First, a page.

#TastyTuesday With @ForkReporter: Mmmm...Marinades...

We all love marinades, but do we know what we're really doing when we use them?

Probably not.

Do you know who does know?

@ForkReporter, of course!

First, let's cover what we all know: marinades are awesome and delicious and yummy.

Ok, now that we got that out of the way...

There are 3 basic marinade categories.  

There's your acids, which include stuff like citrus and vinegar.  You also have your oils.  They all help keep the meat moist, but they all add different amounts of flavor to the meat, so be aware of which one you use (canola vs peanut vs sesame vs etc.).  Then, there are your aromatics, or things like garlic, ginger, and spices.

(Pro-Tip: Make sure your marinade has some sort of saltiness.  It adds a ton of flavor!)

Now, the idea that the longer you marinate something the better it will be is not exactly true.  Yes, the larger the cut of meat, the more time you should keep it in the marinade before cooking.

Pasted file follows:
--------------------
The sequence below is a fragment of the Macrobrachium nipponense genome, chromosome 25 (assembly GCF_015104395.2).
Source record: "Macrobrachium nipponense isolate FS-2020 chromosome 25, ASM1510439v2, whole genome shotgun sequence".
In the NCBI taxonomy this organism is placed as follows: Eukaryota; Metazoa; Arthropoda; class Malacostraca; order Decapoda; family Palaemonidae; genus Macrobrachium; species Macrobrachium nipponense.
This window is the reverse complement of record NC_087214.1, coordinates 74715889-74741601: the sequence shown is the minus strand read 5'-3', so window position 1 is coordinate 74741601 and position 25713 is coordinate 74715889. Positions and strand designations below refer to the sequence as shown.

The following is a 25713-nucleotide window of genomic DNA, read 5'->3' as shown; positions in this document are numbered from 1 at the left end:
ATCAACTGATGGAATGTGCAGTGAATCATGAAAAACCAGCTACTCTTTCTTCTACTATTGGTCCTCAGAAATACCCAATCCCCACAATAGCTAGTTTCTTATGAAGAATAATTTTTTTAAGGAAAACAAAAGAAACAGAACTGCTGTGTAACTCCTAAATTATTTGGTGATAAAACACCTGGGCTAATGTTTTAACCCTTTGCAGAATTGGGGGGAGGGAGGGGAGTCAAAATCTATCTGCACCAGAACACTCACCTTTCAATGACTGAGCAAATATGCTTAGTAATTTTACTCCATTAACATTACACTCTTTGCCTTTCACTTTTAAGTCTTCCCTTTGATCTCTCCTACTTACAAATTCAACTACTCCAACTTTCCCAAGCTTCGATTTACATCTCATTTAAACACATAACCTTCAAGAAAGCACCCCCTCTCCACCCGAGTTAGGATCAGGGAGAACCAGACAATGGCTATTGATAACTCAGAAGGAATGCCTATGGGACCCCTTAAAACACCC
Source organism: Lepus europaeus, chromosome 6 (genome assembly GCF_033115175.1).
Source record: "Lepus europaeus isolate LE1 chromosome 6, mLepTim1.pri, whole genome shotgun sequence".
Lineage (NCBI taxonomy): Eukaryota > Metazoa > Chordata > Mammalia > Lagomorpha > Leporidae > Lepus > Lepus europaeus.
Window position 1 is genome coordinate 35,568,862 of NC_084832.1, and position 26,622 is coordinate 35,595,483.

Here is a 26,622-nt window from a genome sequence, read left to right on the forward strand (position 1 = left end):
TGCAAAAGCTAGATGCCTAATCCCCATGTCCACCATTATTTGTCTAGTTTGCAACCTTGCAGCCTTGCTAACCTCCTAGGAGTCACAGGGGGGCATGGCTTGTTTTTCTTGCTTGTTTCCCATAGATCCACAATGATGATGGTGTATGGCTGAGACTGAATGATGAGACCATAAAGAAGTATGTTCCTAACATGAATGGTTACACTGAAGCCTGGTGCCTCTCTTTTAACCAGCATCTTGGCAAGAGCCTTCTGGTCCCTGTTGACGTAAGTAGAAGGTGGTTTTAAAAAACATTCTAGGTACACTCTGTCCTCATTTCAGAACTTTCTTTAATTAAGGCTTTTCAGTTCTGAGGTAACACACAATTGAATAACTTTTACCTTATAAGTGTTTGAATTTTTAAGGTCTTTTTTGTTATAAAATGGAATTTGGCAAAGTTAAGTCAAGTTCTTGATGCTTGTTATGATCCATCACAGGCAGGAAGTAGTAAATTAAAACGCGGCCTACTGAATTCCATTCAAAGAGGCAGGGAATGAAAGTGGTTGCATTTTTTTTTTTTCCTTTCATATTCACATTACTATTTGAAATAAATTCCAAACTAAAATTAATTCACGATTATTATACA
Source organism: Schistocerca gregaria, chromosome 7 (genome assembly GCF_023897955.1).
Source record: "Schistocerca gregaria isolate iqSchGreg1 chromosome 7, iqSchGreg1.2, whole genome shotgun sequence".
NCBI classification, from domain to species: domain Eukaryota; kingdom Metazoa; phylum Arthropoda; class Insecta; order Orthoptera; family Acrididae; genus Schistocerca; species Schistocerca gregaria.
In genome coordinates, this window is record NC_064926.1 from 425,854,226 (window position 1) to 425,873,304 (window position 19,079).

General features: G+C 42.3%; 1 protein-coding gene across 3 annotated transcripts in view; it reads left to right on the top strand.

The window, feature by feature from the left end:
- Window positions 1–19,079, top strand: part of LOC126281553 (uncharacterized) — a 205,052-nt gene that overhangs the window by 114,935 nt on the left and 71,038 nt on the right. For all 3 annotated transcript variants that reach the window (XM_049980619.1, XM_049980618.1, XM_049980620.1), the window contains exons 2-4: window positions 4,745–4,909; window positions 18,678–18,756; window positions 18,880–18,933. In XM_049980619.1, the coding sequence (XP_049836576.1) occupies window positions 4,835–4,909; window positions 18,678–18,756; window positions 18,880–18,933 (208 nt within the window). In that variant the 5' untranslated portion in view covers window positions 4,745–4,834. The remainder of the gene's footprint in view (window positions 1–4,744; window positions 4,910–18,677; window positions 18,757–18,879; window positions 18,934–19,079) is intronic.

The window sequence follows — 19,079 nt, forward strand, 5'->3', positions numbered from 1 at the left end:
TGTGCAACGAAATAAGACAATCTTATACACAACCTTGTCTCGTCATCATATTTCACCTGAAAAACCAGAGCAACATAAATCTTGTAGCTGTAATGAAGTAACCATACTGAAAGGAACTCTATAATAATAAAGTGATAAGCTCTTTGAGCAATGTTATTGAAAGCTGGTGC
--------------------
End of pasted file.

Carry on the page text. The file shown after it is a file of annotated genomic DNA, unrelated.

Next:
• Largest cuts - like brisket and turkey - 24 hours
  • Large cuts - tenderloins and whole chickens - 6-12 hours
  • Medium cuts - porterhouse steaks and whole fish - 4-8 hours
  • Medium/small cuts - steaks and bone-in chicken breast and fish steaks - 1-3 hours
  • Small cuts - boneless chicken breast and shrimp - 15 minutes-2 hours

But, no matter what you're marinating, the marinade is only going to penetrate a few millimeters.  Understandably, this means that thinner, leaner cuts tend to grab the marinade flavor better, as more of the meat has absorbed the marinade.

Finally, now that you know what to make your marinade with and process involved, you need to make sure that you're safe about it.

Always cover your food while you marinate it in the refrigerator in a non-reactive material (glass, ceramic, plastic, stainless steel).  If you want to use extra marinade as a sauce after marinating, only use unused marinade or used marinade that you have boiled for at least 3 minutes.

Read the full story at The Washington Post


Ketchup ice cream.

Rose marshmallows.


No, these aren't just different food items that I've scrabbled together.  They are actual things and it looks like they're going to be very popular this summer.

Read the full story at PYMNTS

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